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Review

ANDROID. Forgotten Science Fiction about Artificial Intelligence

Maciej Kaczmarski

12 January 2024

Android received four nominations for various awards (including the prestigious Saturn Award), and the Australian newspaper “The Age” declared it the best science fiction film of A.D. 1982.

It is the year 2036. On a distant space station, Dr. Daniel lives and works with his assistant Max 404. Dr. Daniel is a brilliant scientist and inventor, a constructor of androids indistinguishable from humans, and Max is his most perfect creation so far. The five-year-old robot with the physical features of an adult man and the mentality of a child doesn’t have much to do on the station, so he spends his time studying human customs and Earth culture: watching old movies (including Fritz Lang’s Metropolis and Frank Capra’s It’s a Wonderful Life), listening to old hits, playing video games, and delving into the secrets of human sexuality. Meanwhile, Dr. Daniel tries to complete his latest creation, a female android named Cassandra, despite the prohibition imposed by the authorities who outlawed artificial life after the bloody robot rebellion in Munich. The only thing the scientist needs to activate Cassandra is the presence of a real woman. By twist of fate, three wanted criminals, including the beautiful Maggie, end up on the space station, and Max falls in love with her. It turns out that Dr. Daniel’s intentions are far from noble.

Android was created under the auspices of New World Pictures, founded by brothers Gene and Roger Corman, specializing in low-budget productions aimed at quick profits. One of Roger Corman’s modus operandi was the recycling of props, set designs, scenes, crew members, and even actors. In practice, this meant that various films were often produced by the same people and in the same sets. Android “inherited” sets and part of the executive staff from other NWP films, including James Cameron, who was working for Corman as a model maker at the time. Therefore, it’s not surprising that the filming of Lipstadt’s debut film lasted only four weeks, editing took three weeks, and production costs did not exceed one million dollars. However, when Android hit US screens and did not bring the expected profits, Corman lost interest and sold the rights to producers Rupert Harvey and Barry Opper; the latter was the brother of Don Keith Oppera, the co-screenwriter of Android and the actor playing the role of Max the android.

Max, as interpreted by Opper, is a bit of Charlie Chaplin, a bit of Buster Keaton: clumsy, naive, and somewhat foolish, a skinny guy full of good intentions that both the criminals who arrive at the station and Dr. Daniel skillfully exploit. The demonic scientist is one of many villainous roles in Klaus Kinski’s gallery, stealing every scene. On the other hand, the actors who played the fugitives – Brie Howard, Norbert Weisser, and Crofton Hardester – stay within the average of a B-movie, to which Android often comes close but miraculously never crosses. The film is undoubtedly cheap but not tacky (the excellent initial sequence realized in stop-motion animation in the spirit of Jan ┼ávankmajer is noteworthy); inconsistent but not foolish; alternately serious and farcical; quite original and at the same time full of plays with the science fiction convention and references to pop culture; partly a tribute to Metropolis, partly a parody of Frankenstein (also The Bride of Frankenstein); a bit of a space opera with laser guns, a bit of drama addressing ethical and philosophical issues, and a bit of a coming-of-age story.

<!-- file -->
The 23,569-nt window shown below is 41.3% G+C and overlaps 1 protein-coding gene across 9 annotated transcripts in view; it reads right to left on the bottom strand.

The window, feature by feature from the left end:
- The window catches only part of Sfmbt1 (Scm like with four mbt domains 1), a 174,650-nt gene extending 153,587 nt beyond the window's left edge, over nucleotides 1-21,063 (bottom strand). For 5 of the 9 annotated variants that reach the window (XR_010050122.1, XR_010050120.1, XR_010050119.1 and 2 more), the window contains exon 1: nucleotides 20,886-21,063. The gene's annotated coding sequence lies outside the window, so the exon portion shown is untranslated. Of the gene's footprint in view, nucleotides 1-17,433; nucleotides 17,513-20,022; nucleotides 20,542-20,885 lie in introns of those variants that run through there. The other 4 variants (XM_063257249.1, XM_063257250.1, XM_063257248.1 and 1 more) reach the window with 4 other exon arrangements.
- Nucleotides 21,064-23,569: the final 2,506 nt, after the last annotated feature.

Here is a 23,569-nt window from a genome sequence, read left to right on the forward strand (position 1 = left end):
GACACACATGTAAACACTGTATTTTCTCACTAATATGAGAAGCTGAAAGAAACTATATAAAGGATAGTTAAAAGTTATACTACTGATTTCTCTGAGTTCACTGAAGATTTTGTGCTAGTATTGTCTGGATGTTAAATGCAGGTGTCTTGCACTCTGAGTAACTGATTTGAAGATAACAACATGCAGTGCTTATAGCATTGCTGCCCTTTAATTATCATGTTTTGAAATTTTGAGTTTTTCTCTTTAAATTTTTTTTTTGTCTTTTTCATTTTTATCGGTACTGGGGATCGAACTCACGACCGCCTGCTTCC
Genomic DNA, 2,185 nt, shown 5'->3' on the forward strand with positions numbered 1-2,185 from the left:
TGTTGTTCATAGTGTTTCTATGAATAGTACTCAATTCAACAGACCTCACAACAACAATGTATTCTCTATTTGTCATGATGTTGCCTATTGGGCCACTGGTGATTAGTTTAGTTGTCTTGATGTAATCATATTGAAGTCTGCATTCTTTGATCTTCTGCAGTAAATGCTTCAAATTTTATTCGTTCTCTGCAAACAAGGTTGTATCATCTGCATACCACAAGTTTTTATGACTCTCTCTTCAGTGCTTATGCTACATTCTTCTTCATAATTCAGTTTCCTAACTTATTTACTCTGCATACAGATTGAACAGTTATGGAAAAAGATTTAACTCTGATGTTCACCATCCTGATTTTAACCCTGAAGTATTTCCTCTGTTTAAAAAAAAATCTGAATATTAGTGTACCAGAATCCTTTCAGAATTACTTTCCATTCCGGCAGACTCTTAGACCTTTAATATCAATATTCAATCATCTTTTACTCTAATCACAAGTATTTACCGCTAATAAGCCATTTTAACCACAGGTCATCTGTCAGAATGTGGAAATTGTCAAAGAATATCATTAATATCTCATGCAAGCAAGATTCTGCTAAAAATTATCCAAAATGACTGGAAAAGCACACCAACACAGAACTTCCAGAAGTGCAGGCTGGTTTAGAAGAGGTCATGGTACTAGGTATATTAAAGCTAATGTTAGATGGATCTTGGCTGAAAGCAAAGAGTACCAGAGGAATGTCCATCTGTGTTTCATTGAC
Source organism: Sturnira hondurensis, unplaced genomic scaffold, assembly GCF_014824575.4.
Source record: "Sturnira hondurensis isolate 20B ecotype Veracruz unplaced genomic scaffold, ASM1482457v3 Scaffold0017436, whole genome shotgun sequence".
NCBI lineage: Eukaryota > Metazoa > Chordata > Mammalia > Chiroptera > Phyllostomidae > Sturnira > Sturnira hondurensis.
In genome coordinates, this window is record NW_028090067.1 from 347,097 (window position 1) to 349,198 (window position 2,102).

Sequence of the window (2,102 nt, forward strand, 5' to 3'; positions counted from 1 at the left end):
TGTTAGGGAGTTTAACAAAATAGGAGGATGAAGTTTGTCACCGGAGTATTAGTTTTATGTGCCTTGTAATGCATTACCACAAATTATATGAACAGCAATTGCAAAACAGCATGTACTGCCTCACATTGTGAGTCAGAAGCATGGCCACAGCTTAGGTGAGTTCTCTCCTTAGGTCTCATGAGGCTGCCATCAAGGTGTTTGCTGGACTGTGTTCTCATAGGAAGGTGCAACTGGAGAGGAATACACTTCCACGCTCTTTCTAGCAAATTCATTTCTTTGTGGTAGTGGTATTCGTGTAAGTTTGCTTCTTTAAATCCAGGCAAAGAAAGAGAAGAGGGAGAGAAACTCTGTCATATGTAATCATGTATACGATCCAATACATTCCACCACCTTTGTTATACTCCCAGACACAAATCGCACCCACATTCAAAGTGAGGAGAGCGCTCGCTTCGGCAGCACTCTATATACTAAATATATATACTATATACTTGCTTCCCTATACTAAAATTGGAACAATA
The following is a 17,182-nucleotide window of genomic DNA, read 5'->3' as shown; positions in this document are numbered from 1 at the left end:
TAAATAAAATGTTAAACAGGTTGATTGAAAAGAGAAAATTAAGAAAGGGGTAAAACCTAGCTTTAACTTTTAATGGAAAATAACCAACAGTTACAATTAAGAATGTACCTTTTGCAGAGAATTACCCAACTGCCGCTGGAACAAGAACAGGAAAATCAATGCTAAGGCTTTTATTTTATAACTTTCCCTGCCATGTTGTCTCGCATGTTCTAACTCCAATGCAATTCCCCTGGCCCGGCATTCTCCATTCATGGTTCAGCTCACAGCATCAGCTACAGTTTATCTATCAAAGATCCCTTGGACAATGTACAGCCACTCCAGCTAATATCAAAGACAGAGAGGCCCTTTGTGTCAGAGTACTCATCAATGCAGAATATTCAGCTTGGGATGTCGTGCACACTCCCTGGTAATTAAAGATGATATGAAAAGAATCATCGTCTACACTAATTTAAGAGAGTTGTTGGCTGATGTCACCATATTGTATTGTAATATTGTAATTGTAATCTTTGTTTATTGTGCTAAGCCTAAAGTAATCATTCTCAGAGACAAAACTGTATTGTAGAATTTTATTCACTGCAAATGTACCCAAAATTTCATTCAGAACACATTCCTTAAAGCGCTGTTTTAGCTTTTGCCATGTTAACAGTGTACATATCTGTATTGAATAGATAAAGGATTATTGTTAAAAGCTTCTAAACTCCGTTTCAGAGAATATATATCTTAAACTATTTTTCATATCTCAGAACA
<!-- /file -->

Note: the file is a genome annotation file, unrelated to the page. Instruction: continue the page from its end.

The latter subplot is the most interesting, or at least the most strongly outlined. Max, having discovered the human element within himself, undergoes a painful initiation journey – from a trusting child to a disillusioned adult who achieves his goals through deceit, murder, and betrayal. Not without reason, one critic wrote that Aaron Lipstadt’s film is “something like Rebel Without a Cause in a science fiction version, a fantasy about children rebelling against their parents. In this case, the children are androids, and the parent is a mad scientist” [1]. Max lives in a closed, safe (until a certain point) greenhouse environment, and he only has old movies, recordings, and games at his disposal. When the android learns the truth about his “father” and rebels against him and his “sister” in the clever final scene, he willingly wants to leave this artificial paradise. Perhaps the associations with the Bible are exaggerated in the case of low-budget American science fiction, but they arise naturally during the viewing of Android – a strange film in which one can find a lineage with films like Ex Machina (2014) by Alex Garland.

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